But – and it’s a big but – creative types can be difficult. They question constantly and push against rules and boundaries. They often relish conflict and debate, and find it difficult to be team players. They may seem to best placed on the margins of the organisation, where they can do least damage.
Business often prefers to use the word ‘innovation’, a by-product of creativity that implies a certain value. To me, innovation, rather like another abused abstract noun ‘vision’, implies some mystical process that guarantees good results and is safely removed from the messy world of people and their egos.
But being truly creative is about people and their egos. At the same time, you can’t divorce creativity from communication. While it is almost always individuals who generate ideas, we soon need others to help implement them. Truly creative accounting may involve a new take on this communication.
Many accountants prize themselves on their powers of logic and reasoning. But if you take a really significant decision – changing career or having a baby, for example – relying on weighted pros and cons doesn’t really sort it. You need to dwell on how you feel and how you imagine your future.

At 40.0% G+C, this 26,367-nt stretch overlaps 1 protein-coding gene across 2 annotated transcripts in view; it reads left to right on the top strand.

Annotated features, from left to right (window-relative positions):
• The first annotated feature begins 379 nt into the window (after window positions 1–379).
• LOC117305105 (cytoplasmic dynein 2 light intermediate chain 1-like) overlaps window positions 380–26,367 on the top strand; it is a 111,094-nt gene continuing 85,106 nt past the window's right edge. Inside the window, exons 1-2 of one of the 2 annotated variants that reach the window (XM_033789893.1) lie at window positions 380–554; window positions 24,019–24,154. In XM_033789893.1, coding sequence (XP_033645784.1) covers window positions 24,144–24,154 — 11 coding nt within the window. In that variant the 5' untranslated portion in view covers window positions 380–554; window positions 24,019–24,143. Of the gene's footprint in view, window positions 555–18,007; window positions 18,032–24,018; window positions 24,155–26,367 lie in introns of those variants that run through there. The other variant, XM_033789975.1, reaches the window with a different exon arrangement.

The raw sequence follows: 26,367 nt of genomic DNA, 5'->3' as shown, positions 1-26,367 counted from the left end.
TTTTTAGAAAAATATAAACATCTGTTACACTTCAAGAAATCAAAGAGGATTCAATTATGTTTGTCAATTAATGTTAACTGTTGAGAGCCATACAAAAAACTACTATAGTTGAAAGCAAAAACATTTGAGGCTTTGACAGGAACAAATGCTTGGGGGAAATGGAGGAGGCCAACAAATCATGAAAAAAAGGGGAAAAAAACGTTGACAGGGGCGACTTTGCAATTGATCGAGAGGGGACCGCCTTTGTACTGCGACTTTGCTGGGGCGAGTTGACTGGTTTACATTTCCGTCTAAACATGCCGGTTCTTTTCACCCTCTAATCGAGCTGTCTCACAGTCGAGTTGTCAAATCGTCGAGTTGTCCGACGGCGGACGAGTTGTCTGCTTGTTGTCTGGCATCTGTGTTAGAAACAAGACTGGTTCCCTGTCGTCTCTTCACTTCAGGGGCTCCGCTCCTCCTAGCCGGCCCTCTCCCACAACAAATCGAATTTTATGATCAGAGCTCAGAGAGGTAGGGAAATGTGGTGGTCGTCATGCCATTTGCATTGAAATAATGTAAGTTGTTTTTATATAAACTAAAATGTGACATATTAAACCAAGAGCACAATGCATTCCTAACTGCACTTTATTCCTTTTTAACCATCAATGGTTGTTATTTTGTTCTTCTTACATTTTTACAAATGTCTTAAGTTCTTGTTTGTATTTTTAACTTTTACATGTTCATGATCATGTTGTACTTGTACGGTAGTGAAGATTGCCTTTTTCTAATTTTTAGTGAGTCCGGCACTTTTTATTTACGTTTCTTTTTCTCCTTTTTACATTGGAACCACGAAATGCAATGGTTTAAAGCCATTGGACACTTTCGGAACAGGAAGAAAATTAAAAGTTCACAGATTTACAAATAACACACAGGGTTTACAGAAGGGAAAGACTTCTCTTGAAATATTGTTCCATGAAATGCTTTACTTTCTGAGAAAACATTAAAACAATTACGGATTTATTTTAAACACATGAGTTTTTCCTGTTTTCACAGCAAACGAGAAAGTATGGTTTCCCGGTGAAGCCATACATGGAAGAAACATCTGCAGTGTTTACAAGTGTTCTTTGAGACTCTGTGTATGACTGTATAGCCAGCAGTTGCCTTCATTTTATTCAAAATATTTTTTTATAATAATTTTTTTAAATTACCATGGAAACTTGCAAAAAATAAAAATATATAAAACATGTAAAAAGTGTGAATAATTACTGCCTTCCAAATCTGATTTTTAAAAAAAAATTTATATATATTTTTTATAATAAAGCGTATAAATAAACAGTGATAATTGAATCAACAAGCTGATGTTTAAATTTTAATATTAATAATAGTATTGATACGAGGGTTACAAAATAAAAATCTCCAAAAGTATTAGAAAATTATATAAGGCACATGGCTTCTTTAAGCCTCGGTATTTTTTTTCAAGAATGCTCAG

Similarly in business, people on the receiving end of your messages will be feeling and fantasising, as well as using logic and reasoning.
Setting targets isn’t enough to boost someone’s productivity. You need to endorse their image of themselves as someone worthy of respect. They must be enticed to work towards the good feelings of success. A strong cost-cutting message may make people feel apprehensive and believe their job is on the line, whether this is true or not.
Consciously or unconsciously, dreams and emotions will have played a part in your career choice. Incorporating these elements into your communication could turn you into a truly creative accountant.
- Philippa Davies is the author of ‘Eureka: making brilliant ideas happen’, published this week.
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